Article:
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The Tangled Ways of ZeusAnd Other Studies In and Around Greek Tragedy$
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Alan H. Sommerstein

Print publication date: 2010

Print ISBN-13: 9780199568314

Published to Oxford Scholarship Online: September 2010

DOI: 10.1093/acprof:oso/9780199568314.001.0001

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Dearest Haimon

Dearest Haimon

Chapter:
(p.202) 14 Dearest Haimon
Source:
The Tangled Ways of Zeus
Author(s):

Alan H. Sommerstein (Contributor Webpage)

Publisher:
Oxford University Press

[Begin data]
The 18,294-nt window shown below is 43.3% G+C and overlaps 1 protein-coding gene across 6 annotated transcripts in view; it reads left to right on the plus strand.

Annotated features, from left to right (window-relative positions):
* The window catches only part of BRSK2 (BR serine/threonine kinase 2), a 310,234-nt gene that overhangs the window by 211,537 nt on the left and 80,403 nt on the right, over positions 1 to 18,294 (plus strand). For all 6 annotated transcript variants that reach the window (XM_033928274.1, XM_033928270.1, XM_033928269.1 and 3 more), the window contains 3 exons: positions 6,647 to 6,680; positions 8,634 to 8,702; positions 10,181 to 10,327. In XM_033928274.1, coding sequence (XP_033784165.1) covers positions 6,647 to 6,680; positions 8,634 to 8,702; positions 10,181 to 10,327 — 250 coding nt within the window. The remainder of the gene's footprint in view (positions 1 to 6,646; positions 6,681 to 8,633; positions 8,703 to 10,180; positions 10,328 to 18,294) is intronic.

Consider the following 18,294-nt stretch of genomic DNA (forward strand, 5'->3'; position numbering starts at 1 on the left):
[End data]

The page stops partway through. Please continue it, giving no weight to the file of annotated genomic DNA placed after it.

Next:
DOI:10.1093/acprof:oso/9780199568314.003.0015

This chapter, concurring with most recent scholars that Sophocles, Antigone 572 is spoken by Ismene and not Antigone, examines the implications of the fact that she calls her cousin Haimon ‘dearest’ (philtate). No other woman in tragedy applies this superlative adjective to a man unless he is a very close relation (father, brother, husband, son), or a bringer of welcome news, or an actual or potential saviour. Ismene's use of it in reference to Haimon is thus abnormal — as abnormal as Kreon's apparent total lack of philia towards his son, whose betrothed he has sentenced to death without any consideration for his feelings. Ismene, in contrast, has throughout represented the principle of unconditional loyalty to (living) kin, and has just shown herself willing to give her life in solidarity with a sister who had rejected her.

Keywords:   Sophocles, Antigone, Kreon, Haimon, Ismene, philia, kin

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